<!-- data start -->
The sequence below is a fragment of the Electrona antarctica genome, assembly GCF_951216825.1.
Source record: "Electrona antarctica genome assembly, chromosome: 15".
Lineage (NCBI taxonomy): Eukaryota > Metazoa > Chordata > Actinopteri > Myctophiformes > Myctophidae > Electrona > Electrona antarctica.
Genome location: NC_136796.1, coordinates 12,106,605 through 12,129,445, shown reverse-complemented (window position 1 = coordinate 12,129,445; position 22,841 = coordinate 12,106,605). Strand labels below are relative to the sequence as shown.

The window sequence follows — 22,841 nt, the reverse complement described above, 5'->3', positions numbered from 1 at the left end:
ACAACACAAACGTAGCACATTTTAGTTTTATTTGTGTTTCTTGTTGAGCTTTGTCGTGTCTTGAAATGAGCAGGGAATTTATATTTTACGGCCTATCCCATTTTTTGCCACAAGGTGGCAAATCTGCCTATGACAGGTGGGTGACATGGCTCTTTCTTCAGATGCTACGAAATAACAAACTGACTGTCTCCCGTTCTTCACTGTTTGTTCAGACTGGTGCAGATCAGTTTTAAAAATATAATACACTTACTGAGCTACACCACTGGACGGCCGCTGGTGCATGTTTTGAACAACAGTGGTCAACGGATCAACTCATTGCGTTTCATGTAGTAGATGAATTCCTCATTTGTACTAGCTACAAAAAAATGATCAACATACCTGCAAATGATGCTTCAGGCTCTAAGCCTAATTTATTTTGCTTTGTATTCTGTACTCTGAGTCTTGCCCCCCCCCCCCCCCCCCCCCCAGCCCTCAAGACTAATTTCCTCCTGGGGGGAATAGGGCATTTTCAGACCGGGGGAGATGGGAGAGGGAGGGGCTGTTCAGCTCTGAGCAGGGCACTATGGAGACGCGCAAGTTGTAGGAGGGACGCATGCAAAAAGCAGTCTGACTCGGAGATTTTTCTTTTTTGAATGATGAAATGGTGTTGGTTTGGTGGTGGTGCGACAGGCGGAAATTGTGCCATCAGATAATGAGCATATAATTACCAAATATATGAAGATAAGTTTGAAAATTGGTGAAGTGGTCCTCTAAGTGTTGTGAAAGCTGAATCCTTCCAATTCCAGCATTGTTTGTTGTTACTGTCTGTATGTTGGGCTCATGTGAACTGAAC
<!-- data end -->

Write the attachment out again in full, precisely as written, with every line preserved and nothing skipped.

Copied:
The sequence below is a fragment of the Electrona antarctica genome, assembly GCF_951216825.1.
Source record: "Electrona antarctica genome assembly, chromosome: 15".
Lineage (NCBI taxonomy): Eukaryota > Metazoa > Chordata > Actinopteri > Myctophiformes > Myctophidae > Electrona > Electrona antarctica.
Genome location: NC_136796.1, coordinates 12,106,605 through 12,129,445, shown reverse-complemented (window position 1 = coordinate 12,129,445; position 22,841 = coordinate 12,106,605). Strand labels below are relative to the sequence as shown.

The window sequence follows — 22,841 nt, the reverse complement described above, 5'->3', positions numbered from 1 at the left end:
ACAACACAAACGTAGCACATTTTAGTTTTATTTGTGTTTCTTGTTGAGCTTTGTCGTGTCTTGAAATGAGCAGGGAATTTATATTTTACGGCCTATCCCATTTTTTGCCACAAGGTGGCAAATCTGCCTATGACAGGTGGGTGACATGGCTCTTTCTTCAGATGCTACGAAATAACAAACTGACTGTCTCCCGTTCTTCACTGTTTGTTCAGACTGGTGCAGATCAGTTTTAAAAATATAATACACTTACTGAGCTACACCACTGGACGGCCGCTGGTGCATGTTTTGAACAACAGTGGTCAACGGATCAACTCATTGCGTTTCATGTAGTAGATGAATTCCTCATTTGTACTAGCTACAAAAAAATGATCAACATACCTGCAAATGATGCTTCAGGCTCTAAGCCTAATTTATTTTGCTTTGTATTCTGTACTCTGAGTCTTGCCCCCCCCCCCCCCCCCCCCCCAGCCCTCAAGACTAATTTCCTCCTGGGGGGAATAGGGCATTTTCAGACCGGGGGAGATGGGAGAGGGAGGGGCTGTTCAGCTCTGAGCAGGGCACTATGGAGACGCGCAAGTTGTAGGAGGGACGCATGCAAAAAGCAGTCTGACTCGGAGATTTTTCTTTTTTGAATGATGAAATGGTGTTGGTTTGGTGGTGGTGCGACAGGCGGAAATTGTGCCATCAGATAATGAGCATATAATTACCAAATATATGAAGATAAGTTTGAAAATTGGTGAAGTGGTCCTCTAAGTGTTGTGAAAGCTGAATCCTTCCAATTCCAGCATTGTTTGTTGTTACTGTCTGTATGTTGGGCTCATGTGAACTGAAC